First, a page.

The presence of histone-bound DNA extracellular traps after d(−) lactic acid exposure to neutrophils may also affect endothelial cell viability. Exposure to neither d(−) lactic acid nor stimulated neutrophil supernatants influenced endothelial cell viability in our models. The role of NETosis on endothelial cells remains unclear. However, NET have mediated endothelial cell damage and dysfunction in inflammatory processes (88, 89). The presence of extracellular histones has induced endothelial cell damage (90, 91). Circulating soluble thrombomodulin, a marker of endothelial cell damage, was significantly increased in mice shortly after the injection of histones (75 mg/kg), suggesting a rapid endothelial cell damage mechanism (90, 91). Discrepancies between these data and our findings could be attributed to the concentration of histone in the NET released by d(−) lactic acid stimulation, or the responses could differ in two different model systems. It remains a possibility that we observed direct vascular damage induced by neutrophils (92), which is a pathological finding in ruminal acidosis (93). Here, we demonstrated that d(−) lactic acid-treated neutrophil supernatant-induced neutrophil adhesions were significantly attenuated by incubation of neutrophils with anti-CD11b and endothelial cell sheets with blocking anti-ICAM-1 antibodies. These data suggested that d(−) lactic acid induced cf-DNA release from neutrophils and was sufficient to stimulate neutrophil adhesions onto vascular endothelia via CD11b/ICAM-1.
Neutrophils are known to mediate the damage of several tissues in animals suffering acute ruminal acidosis (93) supporting the regulatory capabilities of these pro-inflammatory reactions. During ruminal acidosis, both septic (33, 94, 95) or aseptic inflammatory processes (37, 38) have been observed, leading to laminitis or polysynovitis. In conclusion, the results presented here suggest a contribution of d(−) lactic acid-triggered NETosis to a myriad of pathological entities associated with ruminal acidosis in cattle.
This study was carried out in accordance with the recommendations of “Comisión Nacional de Investigación Científica y Tecnológica,” and according to the current Chilean Animal Protect Laws, by the ethical committee of the Universidad Austral de Chile. The protocol was approved by the ethical committee of the Universidad Austral de Chile (permit number: 217/2015).
RB, CH, MH, and AT designed the project and experiments. PA, CM, IC, MC, TM-C, and LS carried out most of the experiments. RB, CH, and PA wrote the manuscript. RB and PA carried out statistical analysis and prepared figures. All authors reviewed the manuscript.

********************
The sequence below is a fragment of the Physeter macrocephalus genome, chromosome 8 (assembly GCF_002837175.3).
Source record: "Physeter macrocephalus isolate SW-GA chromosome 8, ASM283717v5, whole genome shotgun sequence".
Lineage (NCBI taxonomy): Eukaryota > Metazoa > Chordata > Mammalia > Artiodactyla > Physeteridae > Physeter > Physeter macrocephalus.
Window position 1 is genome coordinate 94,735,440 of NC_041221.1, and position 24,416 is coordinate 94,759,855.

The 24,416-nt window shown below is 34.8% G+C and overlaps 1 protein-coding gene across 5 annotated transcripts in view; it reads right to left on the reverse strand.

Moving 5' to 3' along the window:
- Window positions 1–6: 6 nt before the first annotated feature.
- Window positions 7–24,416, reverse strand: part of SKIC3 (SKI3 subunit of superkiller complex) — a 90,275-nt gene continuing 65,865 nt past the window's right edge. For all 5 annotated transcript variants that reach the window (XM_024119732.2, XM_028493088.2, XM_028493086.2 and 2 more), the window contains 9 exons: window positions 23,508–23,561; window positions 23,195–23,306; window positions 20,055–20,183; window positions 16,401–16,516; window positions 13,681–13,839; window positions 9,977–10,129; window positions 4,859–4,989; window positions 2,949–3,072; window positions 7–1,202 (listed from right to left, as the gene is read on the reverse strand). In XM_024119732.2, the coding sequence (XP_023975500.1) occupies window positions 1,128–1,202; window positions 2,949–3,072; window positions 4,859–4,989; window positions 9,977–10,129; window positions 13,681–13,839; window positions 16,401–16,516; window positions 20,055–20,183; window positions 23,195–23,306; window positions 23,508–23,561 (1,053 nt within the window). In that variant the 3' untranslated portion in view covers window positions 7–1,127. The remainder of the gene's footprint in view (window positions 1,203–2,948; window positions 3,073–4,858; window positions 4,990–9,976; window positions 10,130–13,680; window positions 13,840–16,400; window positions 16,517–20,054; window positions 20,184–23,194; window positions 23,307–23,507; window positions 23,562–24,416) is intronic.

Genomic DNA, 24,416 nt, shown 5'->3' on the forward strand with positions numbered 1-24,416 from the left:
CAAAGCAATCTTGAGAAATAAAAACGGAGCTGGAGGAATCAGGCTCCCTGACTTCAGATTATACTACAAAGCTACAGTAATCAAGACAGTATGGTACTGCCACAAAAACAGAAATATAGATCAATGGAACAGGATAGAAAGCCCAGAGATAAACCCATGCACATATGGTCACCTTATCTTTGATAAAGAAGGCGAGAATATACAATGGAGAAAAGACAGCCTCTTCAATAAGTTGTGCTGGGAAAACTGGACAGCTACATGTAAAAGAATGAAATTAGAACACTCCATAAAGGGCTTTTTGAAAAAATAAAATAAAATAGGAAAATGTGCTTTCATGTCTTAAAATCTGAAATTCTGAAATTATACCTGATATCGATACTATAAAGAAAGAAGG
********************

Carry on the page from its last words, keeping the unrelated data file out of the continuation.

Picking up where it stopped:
Conflict of Interest Statement
The authors declare that the research was conducted in the absence of any commercial or financial relationships that could be construed as potential conflicts of interest.
The author would like to thank Gerd Magdowski (Institute of Anatomy and Cell Biology, Justus Liebig University) for contributions in scanning electron microscopy analyses.
This work was supported by the Fondo Nacional de Desarrollo Científico y Tecnológico (Grant FONDECYT No. 1151035); Mecesup (Scholarship AUS1203); Dirección de Investigación y Desarrollo Universidad Austral de Chile (DID-UACh). Comisión Nacional de Investigación Científica y Tecnológica (CONICYT # 21110189).
The Supplementary Material for this article can be found online at https://www.frontiersin.org/article/10.3389/fimmu.2017.00975/full#supplementary-material.
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Keywords: d(−) lactic acid, neutrophil adhesion, neutrophils, neutrophil extracellular traps, CD11b, ICAM-1
Citation: Alarcón P, Manosalva C, Conejeros I, Carretta MD, Muñoz-Caro T, Silva LMR, Taubert A, Hermosilla C, Hidalgo MA and Burgos RA (2017) d(−) Lactic Acid-Induced Adhesion of Bovine Neutrophils onto Endothelial Cells Is Dependent on Neutrophils Extracellular Traps Formation and CD11b Expression. Front. Immunol. 8:975. doi: 10.3389/fimmu.2017.00975
Received: 27 February 2017; Accepted: 31 July 2017;
Published: 15 August 2017
Edited by:Massimo Triggiani, University of Salerno, Italy
Reviewed by:Massimiliano Mazzone, Flanders Institute for Biotechnology, Belgium
Stefania Loffredo, University of Naples Federico II, Italy
Copyright: © 2017 Alarcón, Manosalva, Conejeros, Carretta, Muñoz-Caro, Silva, Taubert, Hermosilla, Hidalgo and Burgos. This is an open-access article distributed under the terms of the Creative Commons Attribution License (CC BY). The use, distribution or reproduction in other forums is permitted, provided the original author(s) or licensor are credited and that the original publication in this journal is cited, in accordance with accepted academic practice. No use, distribution or reproduction is permitted which does not comply with these terms.
*Correspondence: Rafael A. Burgos, firstname.lastname@example.org